1. Abstraction also gives us the ability to make needed changes to platform/infrastructure security without requiring application teams to do anything themselves. In other words, security for everything below the level of their code is being provided “as a service”.
  2. Abstraction pushes security “experimentation” to the level at which our application developers are experimenting. Now the only things we are “testing” in the security space are in the realm of the actual products being developed.

Third we need to understand how to measure “security”: is it by measuring compliance with a set of standards? Do we measure it as a cost-benefit tradeoff between the potential financial risk of an attack vs. the actual cost of implementing a control? Do we measure it as attack surface reduction? Or as a reduction in actual attacks/incidents experienced by the org over time?

Building on the notion of empathy with our audience(s) and abstraction of common infrastructure so that we are left with the “variable” space of the applications we are developing gives us some guidance here. There’s a common core to the goals of each of the target audiences we’ve named: getting the application delivered. The application cannot be delivered if it doesn’t (a) meet the needs (including security needs) of the customers, (b) pass the requirements of the assessors, and (c) get developed by the developers. This helps us establish a core set of requirements (what security elements must be included in this application). We could claim that’s what we’re measuring in “security,” but really that’s what the assessors are measuring when deciding go/no-go on any given app.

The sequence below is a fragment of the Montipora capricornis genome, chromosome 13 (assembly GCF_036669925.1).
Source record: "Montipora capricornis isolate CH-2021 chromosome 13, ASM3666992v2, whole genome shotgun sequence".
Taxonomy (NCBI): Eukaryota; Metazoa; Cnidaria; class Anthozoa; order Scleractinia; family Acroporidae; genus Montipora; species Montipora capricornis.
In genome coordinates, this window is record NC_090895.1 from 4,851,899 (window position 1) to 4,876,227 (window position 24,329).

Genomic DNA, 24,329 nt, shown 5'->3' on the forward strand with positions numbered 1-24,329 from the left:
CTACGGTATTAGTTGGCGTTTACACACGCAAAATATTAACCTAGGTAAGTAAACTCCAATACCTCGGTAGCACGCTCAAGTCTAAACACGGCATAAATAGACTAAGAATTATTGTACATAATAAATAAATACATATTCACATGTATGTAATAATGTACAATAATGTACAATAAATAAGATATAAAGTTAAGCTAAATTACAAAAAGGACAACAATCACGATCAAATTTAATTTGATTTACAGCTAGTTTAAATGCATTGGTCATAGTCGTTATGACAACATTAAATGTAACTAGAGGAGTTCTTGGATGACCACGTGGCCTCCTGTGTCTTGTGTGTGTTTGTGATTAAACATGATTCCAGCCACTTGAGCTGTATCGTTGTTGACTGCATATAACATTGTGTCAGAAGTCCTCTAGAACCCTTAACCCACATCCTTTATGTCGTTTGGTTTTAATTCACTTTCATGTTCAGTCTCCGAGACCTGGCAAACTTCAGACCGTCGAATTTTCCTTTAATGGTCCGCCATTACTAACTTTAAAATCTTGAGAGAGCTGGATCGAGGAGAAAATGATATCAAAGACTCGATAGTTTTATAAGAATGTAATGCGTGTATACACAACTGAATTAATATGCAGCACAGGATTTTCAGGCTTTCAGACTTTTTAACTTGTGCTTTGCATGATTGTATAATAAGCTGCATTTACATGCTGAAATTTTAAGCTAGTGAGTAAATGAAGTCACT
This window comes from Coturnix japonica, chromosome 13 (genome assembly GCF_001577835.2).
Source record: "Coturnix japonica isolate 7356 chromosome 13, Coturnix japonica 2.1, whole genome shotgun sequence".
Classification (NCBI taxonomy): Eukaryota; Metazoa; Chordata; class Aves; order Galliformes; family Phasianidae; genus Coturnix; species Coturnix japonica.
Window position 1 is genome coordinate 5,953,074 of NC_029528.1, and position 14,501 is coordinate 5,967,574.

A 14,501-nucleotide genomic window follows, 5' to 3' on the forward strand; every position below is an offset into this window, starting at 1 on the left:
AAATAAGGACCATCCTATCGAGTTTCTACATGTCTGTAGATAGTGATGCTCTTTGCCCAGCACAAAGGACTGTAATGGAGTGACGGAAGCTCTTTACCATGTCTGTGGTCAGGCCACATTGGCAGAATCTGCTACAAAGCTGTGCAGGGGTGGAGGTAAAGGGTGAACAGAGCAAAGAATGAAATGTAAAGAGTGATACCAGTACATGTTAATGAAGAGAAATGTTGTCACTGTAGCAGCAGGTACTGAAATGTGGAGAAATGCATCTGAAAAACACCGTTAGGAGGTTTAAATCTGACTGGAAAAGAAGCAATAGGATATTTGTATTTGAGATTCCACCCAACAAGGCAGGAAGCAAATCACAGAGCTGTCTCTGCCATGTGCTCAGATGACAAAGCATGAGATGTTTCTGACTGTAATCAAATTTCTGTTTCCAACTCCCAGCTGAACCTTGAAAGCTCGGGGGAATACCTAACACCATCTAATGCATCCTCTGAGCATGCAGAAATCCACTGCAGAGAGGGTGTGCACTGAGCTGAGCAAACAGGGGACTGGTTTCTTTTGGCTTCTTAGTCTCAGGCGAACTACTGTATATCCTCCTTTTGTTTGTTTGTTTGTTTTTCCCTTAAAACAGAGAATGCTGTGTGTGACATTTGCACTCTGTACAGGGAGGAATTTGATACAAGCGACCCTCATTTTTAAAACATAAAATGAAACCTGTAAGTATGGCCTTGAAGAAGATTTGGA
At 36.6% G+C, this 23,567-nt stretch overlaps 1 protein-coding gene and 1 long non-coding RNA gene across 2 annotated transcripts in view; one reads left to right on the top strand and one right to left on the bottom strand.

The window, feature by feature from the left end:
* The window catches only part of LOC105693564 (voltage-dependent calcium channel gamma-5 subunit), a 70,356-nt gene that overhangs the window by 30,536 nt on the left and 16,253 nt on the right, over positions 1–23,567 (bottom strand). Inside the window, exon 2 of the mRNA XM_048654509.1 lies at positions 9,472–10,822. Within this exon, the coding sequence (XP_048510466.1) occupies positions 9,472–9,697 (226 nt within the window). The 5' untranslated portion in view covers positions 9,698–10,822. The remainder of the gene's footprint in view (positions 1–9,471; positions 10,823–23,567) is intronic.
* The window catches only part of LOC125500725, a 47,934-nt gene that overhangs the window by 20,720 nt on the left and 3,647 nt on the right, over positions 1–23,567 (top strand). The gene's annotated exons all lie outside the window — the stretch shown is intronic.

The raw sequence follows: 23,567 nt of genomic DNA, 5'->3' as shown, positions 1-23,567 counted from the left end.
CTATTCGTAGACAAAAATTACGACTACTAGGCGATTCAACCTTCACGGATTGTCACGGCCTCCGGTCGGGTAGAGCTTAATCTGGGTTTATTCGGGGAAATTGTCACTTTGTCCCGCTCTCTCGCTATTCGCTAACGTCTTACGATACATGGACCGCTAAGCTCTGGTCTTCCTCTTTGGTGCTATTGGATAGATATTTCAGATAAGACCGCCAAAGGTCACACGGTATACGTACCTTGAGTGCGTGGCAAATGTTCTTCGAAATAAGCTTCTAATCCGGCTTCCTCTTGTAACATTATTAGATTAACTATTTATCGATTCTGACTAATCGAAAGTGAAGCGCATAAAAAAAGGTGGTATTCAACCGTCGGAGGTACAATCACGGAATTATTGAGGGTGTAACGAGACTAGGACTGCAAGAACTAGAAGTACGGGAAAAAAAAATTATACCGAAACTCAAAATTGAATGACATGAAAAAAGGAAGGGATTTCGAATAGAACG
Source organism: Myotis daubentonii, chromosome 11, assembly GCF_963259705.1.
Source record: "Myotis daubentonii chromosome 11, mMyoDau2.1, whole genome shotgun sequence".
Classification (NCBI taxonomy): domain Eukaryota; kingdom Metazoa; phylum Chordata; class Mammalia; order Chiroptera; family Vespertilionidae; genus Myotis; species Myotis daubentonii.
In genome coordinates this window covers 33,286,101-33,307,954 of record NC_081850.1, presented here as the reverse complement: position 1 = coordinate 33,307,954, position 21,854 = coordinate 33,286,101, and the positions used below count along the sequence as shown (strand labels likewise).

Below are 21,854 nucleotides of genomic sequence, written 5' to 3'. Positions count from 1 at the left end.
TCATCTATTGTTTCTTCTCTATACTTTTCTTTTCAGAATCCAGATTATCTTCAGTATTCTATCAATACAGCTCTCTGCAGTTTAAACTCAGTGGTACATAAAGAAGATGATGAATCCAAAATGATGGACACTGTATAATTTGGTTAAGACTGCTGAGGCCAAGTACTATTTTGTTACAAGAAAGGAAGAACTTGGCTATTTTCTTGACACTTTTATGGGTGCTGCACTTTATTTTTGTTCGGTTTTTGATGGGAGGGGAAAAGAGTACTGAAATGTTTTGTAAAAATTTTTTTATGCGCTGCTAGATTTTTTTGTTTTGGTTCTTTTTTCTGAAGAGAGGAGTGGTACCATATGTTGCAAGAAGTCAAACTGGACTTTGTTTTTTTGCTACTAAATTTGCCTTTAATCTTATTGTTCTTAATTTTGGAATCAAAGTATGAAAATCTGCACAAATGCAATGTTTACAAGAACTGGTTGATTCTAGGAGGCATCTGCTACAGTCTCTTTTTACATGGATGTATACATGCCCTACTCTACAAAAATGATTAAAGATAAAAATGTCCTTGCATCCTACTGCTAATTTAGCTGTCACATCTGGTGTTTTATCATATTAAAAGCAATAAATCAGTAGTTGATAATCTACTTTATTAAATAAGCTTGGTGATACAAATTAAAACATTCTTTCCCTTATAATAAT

What else can we measure? How about how effectively each of our stakeholder audiences can implement and/or validate the security requirements from their point of view? In other words: how effective are our developers at creating secure applications? Is meeting security requirements a bottleneck or does it fit naturally into the rest of the application’s development? How much visibility do our assessors have into the implementation of those requirements? Are they able to make informed judgments about whether the requirements have been met? How confident are our customers that the information provided to them about the security of the product is accurate? Are they able to verify it? Do they need to do anything to implement security on their side? If so, how effective are they at doing that?

Here’s the take-away:

  1. The questions I’m asking above are all aimed at the “application” space— they are operating in the “variable” realm of the product we are delivering. Meanwhile, the security of the infrastructure underlying that product has been abstracted away.
  2. These are all questions around which we can design tests and experiments to improve the experience and effectiveness of each team/audience.
  3. The end goal here is not to make the security team responsible for ensuring every bit of code the developers produce is secure before it ships or that every user of that code is following “best practices.” That’s up to the developers and the end users. It’s up to security to give them the right tools and conditions for that to happen. In other words, what we’re trying to find in our experiments is “what can we supply that makes developers more effective at creating a secure app?” And “what can we give assessors that makes them more effective and determining whether an app is or isn’t secure?” And “what can we give end users to make them feel confident this app is secure and/or make it easy for them to use it in a secure way?”